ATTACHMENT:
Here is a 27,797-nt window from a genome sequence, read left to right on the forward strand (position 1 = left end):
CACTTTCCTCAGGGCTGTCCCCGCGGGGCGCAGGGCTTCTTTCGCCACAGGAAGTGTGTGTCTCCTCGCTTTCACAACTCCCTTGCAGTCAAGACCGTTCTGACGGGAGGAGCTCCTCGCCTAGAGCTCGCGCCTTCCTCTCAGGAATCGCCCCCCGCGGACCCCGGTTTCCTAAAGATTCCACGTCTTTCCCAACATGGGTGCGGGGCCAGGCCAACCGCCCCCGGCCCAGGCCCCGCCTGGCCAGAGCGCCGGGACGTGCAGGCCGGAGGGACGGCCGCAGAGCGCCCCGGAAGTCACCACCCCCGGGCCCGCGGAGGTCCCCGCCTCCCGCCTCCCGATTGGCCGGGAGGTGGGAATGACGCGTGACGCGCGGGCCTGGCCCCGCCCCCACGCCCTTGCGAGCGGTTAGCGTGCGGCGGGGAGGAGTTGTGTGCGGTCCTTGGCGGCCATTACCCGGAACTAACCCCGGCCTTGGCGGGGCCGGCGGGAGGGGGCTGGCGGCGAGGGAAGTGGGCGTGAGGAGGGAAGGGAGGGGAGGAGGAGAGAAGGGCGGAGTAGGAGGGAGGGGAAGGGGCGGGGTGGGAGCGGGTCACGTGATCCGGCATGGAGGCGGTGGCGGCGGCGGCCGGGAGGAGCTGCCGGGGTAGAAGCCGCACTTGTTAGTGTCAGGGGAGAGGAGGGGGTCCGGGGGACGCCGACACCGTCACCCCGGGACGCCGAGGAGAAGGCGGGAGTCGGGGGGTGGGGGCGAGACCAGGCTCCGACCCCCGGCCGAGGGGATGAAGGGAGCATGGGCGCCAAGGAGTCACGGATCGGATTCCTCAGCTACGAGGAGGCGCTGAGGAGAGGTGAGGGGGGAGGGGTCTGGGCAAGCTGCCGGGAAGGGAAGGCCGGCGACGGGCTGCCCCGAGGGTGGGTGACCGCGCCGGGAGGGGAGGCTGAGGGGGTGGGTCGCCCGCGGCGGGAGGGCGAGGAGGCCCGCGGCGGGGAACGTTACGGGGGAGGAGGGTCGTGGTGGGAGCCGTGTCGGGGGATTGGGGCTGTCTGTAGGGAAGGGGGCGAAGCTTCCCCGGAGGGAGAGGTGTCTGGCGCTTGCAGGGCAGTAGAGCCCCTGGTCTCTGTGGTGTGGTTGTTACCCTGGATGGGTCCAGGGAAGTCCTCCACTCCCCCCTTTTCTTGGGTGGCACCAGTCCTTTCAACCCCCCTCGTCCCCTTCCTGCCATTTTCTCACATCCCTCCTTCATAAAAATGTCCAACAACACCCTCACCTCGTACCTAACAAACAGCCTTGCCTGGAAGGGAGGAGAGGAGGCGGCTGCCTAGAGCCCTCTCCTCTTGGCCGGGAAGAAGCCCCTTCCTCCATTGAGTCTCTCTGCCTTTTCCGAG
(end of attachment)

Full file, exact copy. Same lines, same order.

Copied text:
Here is a 27,797-nt window from a genome sequence, read left to right on the forward strand (position 1 = left end):
CACTTTCCTCAGGGCTGTCCCCGCGGGGCGCAGGGCTTCTTTCGCCACAGGAAGTGTGTGTCTCCTCGCTTTCACAACTCCCTTGCAGTCAAGACCGTTCTGACGGGAGGAGCTCCTCGCCTAGAGCTCGCGCCTTCCTCTCAGGAATCGCCCCCCGCGGACCCCGGTTTCCTAAAGATTCCACGTCTTTCCCAACATGGGTGCGGGGCCAGGCCAACCGCCCCCGGCCCAGGCCCCGCCTGGCCAGAGCGCCGGGACGTGCAGGCCGGAGGGACGGCCGCAGAGCGCCCCGGAAGTCACCACCCCCGGGCCCGCGGAGGTCCCCGCCTCCCGCCTCCCGATTGGCCGGGAGGTGGGAATGACGCGTGACGCGCGGGCCTGGCCCCGCCCCCACGCCCTTGCGAGCGGTTAGCGTGCGGCGGGGAGGAGTTGTGTGCGGTCCTTGGCGGCCATTACCCGGAACTAACCCCGGCCTTGGCGGGGCCGGCGGGAGGGGGCTGGCGGCGAGGGAAGTGGGCGTGAGGAGGGAAGGGAGGGGAGGAGGAGAGAAGGGCGGAGTAGGAGGGAGGGGAAGGGGCGGGGTGGGAGCGGGTCACGTGATCCGGCATGGAGGCGGTGGCGGCGGCGGCCGGGAGGAGCTGCCGGGGTAGAAGCCGCACTTGTTAGTGTCAGGGGAGAGGAGGGGGTCCGGGGGACGCCGACACCGTCACCCCGGGACGCCGAGGAGAAGGCGGGAGTCGGGGGGTGGGGGCGAGACCAGGCTCCGACCCCCGGCCGAGGGGATGAAGGGAGCATGGGCGCCAAGGAGTCACGGATCGGATTCCTCAGCTACGAGGAGGCGCTGAGGAGAGGTGAGGGGGGAGGGGTCTGGGCAAGCTGCCGGGAAGGGAAGGCCGGCGACGGGCTGCCCCGAGGGTGGGTGACCGCGCCGGGAGGGGAGGCTGAGGGGGTGGGTCGCCCGCGGCGGGAGGGCGAGGAGGCCCGCGGCGGGGAACGTTACGGGGGAGGAGGGTCGTGGTGGGAGCCGTGTCGGGGGATTGGGGCTGTCTGTAGGGAAGGGGGCGAAGCTTCCCCGGAGGGAGAGGTGTCTGGCGCTTGCAGGGCAGTAGAGCCCCTGGTCTCTGTGGTGTGGTTGTTACCCTGGATGGGTCCAGGGAAGTCCTCCACTCCCCCCTTTTCTTGGGTGGCACCAGTCCTTTCAACCCCCCTCGTCCCCTTCCTGCCATTTTCTCACATCCCTCCTTCATAAAAATGTCCAACAACACCCTCACCTCGTACCTAACAAACAGCCTTGCCTGGAAGGGAGGAGAGGAGGCGGCTGCCTAGAGCCCTCTCCTCTTGGCCGGGAAGAAGCCCCTTCCTCCATTGAGTCTCTCTGCCTTTTCCGAG